Consumers love cute stuff. Don't believe me? A French designer has raised over $1.5 million for a security camera that looks like an owl. It's not technologically groundbreaking, but the thing is so adorable it's pretty much gone viral on every social media platform out there. The Tiny Arcade capitalizes on the general public's love of all things twee and adds a bit nostalgia, which makes for a potent combination. We asked Ken Burns, the creator of Tiny Arcade, for details on his successful invention.
What’s the inspiration behind Tiny Arcade?
The Tiny Arcade came as an outgrowth of our TinyScreen product that we launched last year, which is a small OLED screen that can fit onto our standard TinyDuino. We loved the flexibility this gave users to put a small display in places not before easily possible, like to create their own wearables or add a display to a small project, and most of our examples were based around those ideas, like a DIY smart watch. Almost as a goof, we did a small video game console using the TinyScreen, which turned out to be the biggest hit of all the things we did.
In the spring of 2015, we got the idea to do a Tiny Arcade cabinet, and set our designer friend (Jason Bannister of Mechanimal.com) off on this, and he came back with a pretty amazing 3D printed arcade cabinet based around our circuitry. This was a one-off unit that we showed off at various shows, like Maker Faires across the US, and it was extremely popular. People started asking how to make their own and how to buy one, so we determined that this was something people really wanted and we worked on making it into something affordable and doable.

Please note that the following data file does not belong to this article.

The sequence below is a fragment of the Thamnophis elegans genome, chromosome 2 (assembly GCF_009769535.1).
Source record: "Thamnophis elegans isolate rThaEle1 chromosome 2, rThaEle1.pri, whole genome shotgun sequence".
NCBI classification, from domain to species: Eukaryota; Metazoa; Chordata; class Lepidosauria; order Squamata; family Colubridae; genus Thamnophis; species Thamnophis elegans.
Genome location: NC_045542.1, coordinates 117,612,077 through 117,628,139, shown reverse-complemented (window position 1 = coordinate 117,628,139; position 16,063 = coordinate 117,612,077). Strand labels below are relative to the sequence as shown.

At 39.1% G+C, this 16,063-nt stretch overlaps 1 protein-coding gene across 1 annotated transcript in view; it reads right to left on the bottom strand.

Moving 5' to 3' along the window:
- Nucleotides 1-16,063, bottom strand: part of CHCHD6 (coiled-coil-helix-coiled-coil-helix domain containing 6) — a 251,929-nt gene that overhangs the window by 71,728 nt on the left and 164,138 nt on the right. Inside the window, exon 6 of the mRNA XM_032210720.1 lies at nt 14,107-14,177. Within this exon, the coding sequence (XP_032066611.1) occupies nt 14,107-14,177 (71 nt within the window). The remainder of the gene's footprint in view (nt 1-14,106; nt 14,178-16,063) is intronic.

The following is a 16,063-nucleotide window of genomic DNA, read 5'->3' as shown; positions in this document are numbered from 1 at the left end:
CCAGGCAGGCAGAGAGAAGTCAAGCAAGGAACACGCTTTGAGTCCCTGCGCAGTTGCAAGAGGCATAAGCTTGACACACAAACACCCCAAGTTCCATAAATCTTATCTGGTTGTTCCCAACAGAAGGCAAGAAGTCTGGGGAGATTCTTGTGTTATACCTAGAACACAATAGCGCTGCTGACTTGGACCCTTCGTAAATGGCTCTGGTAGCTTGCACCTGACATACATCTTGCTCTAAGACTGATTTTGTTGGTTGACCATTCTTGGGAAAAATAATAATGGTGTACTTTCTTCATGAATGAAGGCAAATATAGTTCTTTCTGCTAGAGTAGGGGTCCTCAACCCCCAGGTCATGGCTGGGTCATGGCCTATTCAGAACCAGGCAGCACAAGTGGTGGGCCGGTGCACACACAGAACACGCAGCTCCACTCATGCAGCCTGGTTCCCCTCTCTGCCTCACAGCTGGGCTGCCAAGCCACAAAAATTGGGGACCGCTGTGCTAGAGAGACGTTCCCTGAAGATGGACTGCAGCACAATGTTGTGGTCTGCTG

Since we’re hardware geeks, could you go please go into detail with your hardware?
We’re hardware geeks here, too! Our main TinyDuino processor board is basically the same as an Arduino Uno, just shrunk down to the size of a quarter. We were running into memory size limits and processor speed issues with this processor when playing games, so we’ve redesigned this to be based around a 32-bit ARM Cortex-M0 processor (the same as in the new Arduino Zero), with much more horsepower and memory (256KB Flash, 32KB RAM, 48MHz clock rate). We’ve also combined all the core functions (Processor, USB, Battery Charging and the OLED Screen) onto a single board to help reduce size and cost. We call this our new TinyScreen+ board, and it’s still compatible with all our other expansion boards that we’ve released before.
We’ve also designed a small flex board that connects in with a microSD card expansion slot, speaker drivers, an analog joystick and two push buttons.
Why would you make them so tiny?
It’s kind of our thing!
Actually there are other mini arcades out there, based around a Raspberry Pi or something similar, but if you look at their cases they are somewhat kludgy and don’t really look like an old school arcade cabinet. This is mostly due to the size of the screen and electronics: if they made this to scale it would just be too big to be useful.